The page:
John Young said:
No idea who Jenn is, but maybe she should join that sorry CSAC team which appears to olnly authorize losing propositions in DE Charterland. Bet it would be a great fit for a truly dysfunctional organization.
Natalie Ganc said:
I think that a stipulation should be put on all of these charter schools claiming that their school panders to their geographical radius: They should have to go pound-the-pavement (pamphlet in hand) to educate their neighbors to inform them of all of the benefits their child will receive if they choose to enroll. I say this, because I am quite certain that the folks living in the high-poverty areas have no idea what some charter schools are all about.
And from the official public comment section on the DOE website:
I’ve been racking my brain on this for a long time now. If it isn’t financial abuse, it’s bad enrollment preferences. If it isn’t the DOE praising certain charter schools, it is a lack of due process.
I think what it comes down to is arrogance. We see that in traditional school districts as well, but what makes it so pronounced with the charters? Charters are smaller. When they make noise, everyone hears it or points it out. Nothing gets some Delawareans pissed off more than seeing some charters blatantly flaunting their admissions process. For others, it is the amount of money being wasted by school leaders and not making it to the classroom. But when a charter has issues, hearing or seeing the leaders defend problems that are so inherently wrong makes them look rather foolish.
Just about every charter school in Delaware, since I started this blog, had one of the above issues I mentioned since I started this blog back in June of 2014. Three charters have shut down, with another going down at the end of this year. When things go down at a charter, we often see the bulk of the parents defending the school as if they can do no wrong. Is it that they are blind to the facts or is the option of sending their child to a traditional school district so frightening for parents they are willing to overlook these infractions?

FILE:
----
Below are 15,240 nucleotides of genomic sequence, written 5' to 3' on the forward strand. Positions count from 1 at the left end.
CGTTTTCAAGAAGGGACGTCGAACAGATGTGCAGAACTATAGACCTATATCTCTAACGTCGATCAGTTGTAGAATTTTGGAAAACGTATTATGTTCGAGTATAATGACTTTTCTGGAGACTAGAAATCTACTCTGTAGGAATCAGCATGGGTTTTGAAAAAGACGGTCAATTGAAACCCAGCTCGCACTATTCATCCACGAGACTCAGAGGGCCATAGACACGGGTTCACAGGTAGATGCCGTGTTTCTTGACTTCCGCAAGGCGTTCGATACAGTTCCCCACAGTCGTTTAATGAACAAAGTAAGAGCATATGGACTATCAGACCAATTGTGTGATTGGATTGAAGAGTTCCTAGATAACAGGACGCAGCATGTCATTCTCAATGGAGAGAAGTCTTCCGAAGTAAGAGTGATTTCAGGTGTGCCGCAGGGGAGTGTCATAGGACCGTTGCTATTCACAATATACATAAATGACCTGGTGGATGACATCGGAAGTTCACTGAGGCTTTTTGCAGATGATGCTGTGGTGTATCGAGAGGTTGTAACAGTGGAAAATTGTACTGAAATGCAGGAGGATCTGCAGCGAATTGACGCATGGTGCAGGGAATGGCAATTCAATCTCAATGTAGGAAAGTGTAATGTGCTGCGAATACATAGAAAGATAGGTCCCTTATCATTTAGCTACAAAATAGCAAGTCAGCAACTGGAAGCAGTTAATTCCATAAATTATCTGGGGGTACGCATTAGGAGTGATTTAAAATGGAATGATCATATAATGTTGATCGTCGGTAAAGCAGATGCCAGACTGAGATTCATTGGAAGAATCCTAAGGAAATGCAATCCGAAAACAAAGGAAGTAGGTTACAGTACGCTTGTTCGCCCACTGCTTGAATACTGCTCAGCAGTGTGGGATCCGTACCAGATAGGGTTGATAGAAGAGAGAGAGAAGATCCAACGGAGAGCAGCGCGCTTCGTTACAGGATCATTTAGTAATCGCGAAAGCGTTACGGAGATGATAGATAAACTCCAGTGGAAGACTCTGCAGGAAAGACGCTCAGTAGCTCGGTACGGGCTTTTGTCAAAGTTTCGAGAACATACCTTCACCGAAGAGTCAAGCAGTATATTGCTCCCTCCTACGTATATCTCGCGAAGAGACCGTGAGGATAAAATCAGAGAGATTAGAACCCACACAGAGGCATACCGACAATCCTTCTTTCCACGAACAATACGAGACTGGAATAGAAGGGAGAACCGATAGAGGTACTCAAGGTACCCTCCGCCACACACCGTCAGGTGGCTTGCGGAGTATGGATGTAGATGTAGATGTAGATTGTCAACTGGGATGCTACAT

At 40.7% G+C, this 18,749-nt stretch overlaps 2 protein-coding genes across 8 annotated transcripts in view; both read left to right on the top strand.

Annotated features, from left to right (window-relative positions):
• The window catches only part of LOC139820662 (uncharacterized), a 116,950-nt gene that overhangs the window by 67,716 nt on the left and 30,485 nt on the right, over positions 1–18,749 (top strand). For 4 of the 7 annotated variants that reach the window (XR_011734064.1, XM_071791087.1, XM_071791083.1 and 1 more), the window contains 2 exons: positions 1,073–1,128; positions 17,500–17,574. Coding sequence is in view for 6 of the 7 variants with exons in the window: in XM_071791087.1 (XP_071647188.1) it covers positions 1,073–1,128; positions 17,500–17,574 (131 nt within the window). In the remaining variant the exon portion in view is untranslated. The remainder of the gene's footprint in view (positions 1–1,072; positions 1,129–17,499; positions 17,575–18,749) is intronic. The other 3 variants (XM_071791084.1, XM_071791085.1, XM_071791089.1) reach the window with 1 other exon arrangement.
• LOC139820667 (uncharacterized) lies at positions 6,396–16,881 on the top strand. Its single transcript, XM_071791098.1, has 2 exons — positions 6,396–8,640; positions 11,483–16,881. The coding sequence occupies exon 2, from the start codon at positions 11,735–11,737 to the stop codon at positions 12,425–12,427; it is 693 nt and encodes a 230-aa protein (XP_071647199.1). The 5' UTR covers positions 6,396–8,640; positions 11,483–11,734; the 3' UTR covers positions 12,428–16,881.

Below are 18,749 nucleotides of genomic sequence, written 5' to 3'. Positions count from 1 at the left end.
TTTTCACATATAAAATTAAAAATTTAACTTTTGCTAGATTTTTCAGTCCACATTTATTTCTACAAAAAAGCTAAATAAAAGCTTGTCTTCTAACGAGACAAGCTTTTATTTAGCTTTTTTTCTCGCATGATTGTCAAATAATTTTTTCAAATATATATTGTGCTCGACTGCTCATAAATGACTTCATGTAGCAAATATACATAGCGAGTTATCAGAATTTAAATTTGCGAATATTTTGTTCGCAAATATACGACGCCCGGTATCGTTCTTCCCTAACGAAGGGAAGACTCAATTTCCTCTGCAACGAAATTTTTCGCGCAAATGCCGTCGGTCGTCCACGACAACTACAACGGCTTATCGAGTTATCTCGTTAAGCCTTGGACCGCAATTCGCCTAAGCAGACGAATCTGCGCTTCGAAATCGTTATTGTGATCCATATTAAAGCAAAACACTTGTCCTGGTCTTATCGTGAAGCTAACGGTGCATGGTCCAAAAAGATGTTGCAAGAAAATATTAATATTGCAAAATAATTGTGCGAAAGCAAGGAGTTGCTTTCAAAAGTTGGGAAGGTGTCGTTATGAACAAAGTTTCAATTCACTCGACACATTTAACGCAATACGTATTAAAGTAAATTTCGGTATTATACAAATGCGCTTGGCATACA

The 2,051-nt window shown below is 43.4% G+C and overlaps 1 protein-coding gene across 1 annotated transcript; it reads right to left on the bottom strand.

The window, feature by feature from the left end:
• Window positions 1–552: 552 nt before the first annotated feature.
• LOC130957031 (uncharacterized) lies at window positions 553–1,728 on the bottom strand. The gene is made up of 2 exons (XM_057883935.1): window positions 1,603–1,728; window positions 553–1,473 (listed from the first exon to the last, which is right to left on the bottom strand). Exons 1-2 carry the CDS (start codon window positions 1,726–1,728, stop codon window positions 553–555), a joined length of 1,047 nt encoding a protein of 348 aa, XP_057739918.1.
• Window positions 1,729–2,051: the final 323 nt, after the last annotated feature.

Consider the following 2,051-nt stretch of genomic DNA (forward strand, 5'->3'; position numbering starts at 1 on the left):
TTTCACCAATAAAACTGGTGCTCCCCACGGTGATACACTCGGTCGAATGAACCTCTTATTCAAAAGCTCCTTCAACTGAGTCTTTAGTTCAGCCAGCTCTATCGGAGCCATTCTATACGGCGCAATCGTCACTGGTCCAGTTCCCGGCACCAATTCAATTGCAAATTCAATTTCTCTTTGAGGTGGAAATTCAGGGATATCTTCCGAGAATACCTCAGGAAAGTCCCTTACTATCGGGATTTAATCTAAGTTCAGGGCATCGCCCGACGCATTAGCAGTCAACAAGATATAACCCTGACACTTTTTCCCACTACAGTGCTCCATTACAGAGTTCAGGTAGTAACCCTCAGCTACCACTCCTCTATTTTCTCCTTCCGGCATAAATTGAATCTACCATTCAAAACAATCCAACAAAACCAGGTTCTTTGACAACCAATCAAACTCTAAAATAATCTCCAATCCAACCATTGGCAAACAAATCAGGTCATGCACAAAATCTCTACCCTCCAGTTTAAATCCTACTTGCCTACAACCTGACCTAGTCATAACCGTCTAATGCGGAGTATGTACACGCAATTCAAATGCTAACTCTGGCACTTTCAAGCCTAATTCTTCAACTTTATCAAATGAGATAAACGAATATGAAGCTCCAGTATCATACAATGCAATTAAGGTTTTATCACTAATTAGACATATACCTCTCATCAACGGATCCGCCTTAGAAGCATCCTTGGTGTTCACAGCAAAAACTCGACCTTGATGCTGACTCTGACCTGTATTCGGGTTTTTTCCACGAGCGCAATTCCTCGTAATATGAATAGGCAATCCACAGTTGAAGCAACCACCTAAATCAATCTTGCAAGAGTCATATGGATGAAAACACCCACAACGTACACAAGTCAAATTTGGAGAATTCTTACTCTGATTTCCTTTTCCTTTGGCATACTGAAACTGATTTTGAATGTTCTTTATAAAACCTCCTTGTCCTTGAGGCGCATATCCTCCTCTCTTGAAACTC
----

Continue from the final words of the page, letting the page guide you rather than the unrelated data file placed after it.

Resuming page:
There are the true horror stories like Delaware Met and possibly Delaware Design-Lab High School. Brand new charters that don’t seem to have a clue how to run a school. And as we’ve seen time and time again, the DOE, with rare exceptions, doesn’t do anything until after that Wednesday in January when the choice window closes. We find out what they knew all this time, and the DOE gets away with it every single time.
What are we teaching our children? That it’s okay to send the more fortunate and the more knowledgeable to the “better” schools? That it doesn’t matter if you go to a school that is 98% African-American? That if you are “counseled out” of a charter it’s okay to be out of the system for over a month? Behind all of this is the shadow of standardized test scores. For all Delaware schools, including charters, this is the measurement over which the DOE’s judgment is severe. Many think the DOE is too charter friendly, but when there are issues, the DOE comes down on them like white on rice. Which is good, but had the DOE acted sooner in many of these situations things wouldn’t get as bad.
There are no easy answers or solutions to these issues. What we need is a culture change when it comes to charters. In the meantime, the war, yes, the war, continues. It bubbles over into every aspect of education in our state in one form or another.
Delaware State Representative Mike Ramone’s House Bill 261 may cause even more controversy than the war of the charter school audit bills! Ramone’s proposed legislation would protect charter schools if they don’t get timely records from school districts when an expelled student or a student who was placed in an alternative school setting for disciplinary reasons choices into a Delaware charter school. The bill would make it so the local school district would have to pick up any costs for that student. This bill is assuredly in response to what happened at Delaware Met. Many students who went to the school were alleged to have been either expelled or came from an alternative school setting.